08-03-2017, 09:42 AM
#21
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(08-03-2017, 04:51 AM)primotenore Wrote:
(08-03-2017, 03:57 AM)Sully Wrote: I've never heard of Bufflehead soap and I'm a confirmed soap junkie.  What makes the soap special?  Duck tallow?

I think that some artisans purposely release a small batch of soap at a time in order to generate hype.  I decided several years ago that I didn't want to play the refresh the website game to buy a puck of soap.

I agree. I also think there is some "shilling" involved.


BINGO!


Usually, the "product" isn't all that. . . . .AND a bag of chips. . . . . .that the hype suggests!

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 08-03-2017, 09:44 AM
#22
  • Mr_Smartepants
  • Senior Member
  • Cambridgeshire, UK (CONUS post address)
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At one point I owned 5 different Bufflehead soaps.  They are very good soaps, and well worth the effort to get one.  To me, the performance of all were exactly the same.  They even look identical.
Only the scents are different, and faint.  I have since traded them all away for other soaps.  I would like to own another Bufflehead soap, if he comes up with a scent that I like, but I'm not going to fight my way to the checkout like some Black Friday sale rush.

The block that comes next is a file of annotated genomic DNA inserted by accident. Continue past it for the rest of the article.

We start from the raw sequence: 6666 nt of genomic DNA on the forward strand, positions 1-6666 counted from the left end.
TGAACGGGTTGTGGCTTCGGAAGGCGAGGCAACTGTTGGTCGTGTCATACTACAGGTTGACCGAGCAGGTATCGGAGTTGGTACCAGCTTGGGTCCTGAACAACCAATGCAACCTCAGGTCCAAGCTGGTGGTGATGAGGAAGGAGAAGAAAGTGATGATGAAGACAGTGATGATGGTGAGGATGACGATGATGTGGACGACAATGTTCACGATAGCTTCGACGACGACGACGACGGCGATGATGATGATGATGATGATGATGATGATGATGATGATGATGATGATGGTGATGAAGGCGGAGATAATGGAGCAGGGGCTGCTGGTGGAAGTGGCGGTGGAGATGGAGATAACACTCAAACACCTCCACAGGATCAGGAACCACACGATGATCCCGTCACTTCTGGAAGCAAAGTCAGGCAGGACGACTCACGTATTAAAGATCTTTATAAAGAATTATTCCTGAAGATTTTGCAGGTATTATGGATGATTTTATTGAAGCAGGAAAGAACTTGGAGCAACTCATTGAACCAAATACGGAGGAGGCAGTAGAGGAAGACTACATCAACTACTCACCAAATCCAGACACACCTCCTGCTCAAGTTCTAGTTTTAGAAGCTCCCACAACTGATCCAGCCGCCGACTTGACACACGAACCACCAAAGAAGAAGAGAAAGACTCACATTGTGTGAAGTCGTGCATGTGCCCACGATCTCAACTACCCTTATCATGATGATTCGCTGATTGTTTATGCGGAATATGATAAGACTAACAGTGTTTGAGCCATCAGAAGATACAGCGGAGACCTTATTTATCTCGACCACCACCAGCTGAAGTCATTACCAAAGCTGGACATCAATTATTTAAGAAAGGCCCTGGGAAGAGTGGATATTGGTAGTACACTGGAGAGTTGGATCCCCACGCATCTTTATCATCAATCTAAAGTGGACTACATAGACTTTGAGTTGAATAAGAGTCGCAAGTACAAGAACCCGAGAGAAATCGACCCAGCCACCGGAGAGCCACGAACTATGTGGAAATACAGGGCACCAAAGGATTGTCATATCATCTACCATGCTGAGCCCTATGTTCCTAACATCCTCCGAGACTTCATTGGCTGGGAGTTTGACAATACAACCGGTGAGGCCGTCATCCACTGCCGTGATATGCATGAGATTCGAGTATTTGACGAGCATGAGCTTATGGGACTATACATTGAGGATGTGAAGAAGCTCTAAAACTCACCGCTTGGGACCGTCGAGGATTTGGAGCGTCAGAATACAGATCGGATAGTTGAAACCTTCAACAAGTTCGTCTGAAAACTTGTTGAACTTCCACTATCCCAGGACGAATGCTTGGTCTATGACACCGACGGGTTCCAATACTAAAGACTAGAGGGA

Another artisan that does the batch-release thing is Paladin.  Nearly everyone complained about this method also.
When Ken first started releasing his brushes into the wild, they sold out in seconds.  Then in minutes.  Later in hours.  His latest release was last night, now a full 12-hrs later there are still brushes available for sale.  This means that supply/demand ratio is eventually coming to equilibrium.
Bufflehead soap will eventually come to the same equilibrium.  Patience...

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 08-03-2017, 11:47 AM
#23
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(08-03-2017, 09:44 AM)Mr_Smartepants Wrote: Another artisan that does the batch-release thing is Paladin.  Nearly everyone complained about this method also.
When Ken first started releasing his brushes into the wild, they sold out in seconds.  Then in minutes.  Later in hours.  His latest release was last night, now a full 12-hrs later there are still brushes available for sale.  This means that supply/demand ratio is eventually coming to equilibrium.
Bufflehead soap will eventually come to the same equilibrium.  Patience...


There was one brush available yesterday am from the last sale he had 2 weeks ago.

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 08-03-2017, 12:00 PM
#24
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(08-03-2017, 09:44 AM)Mr_Smartepants Wrote: Another artisan that does the batch-release thing is Paladin.  Nearly everyone complained about this method also.
When Ken first started releasing his brushes into the wild, they sold out in seconds.  Then in minutes.  Later in hours.  His latest release was last night, now a full 12-hrs later there are still brushes available for sale.  This means that supply/demand ratio is eventually coming to equilibrium.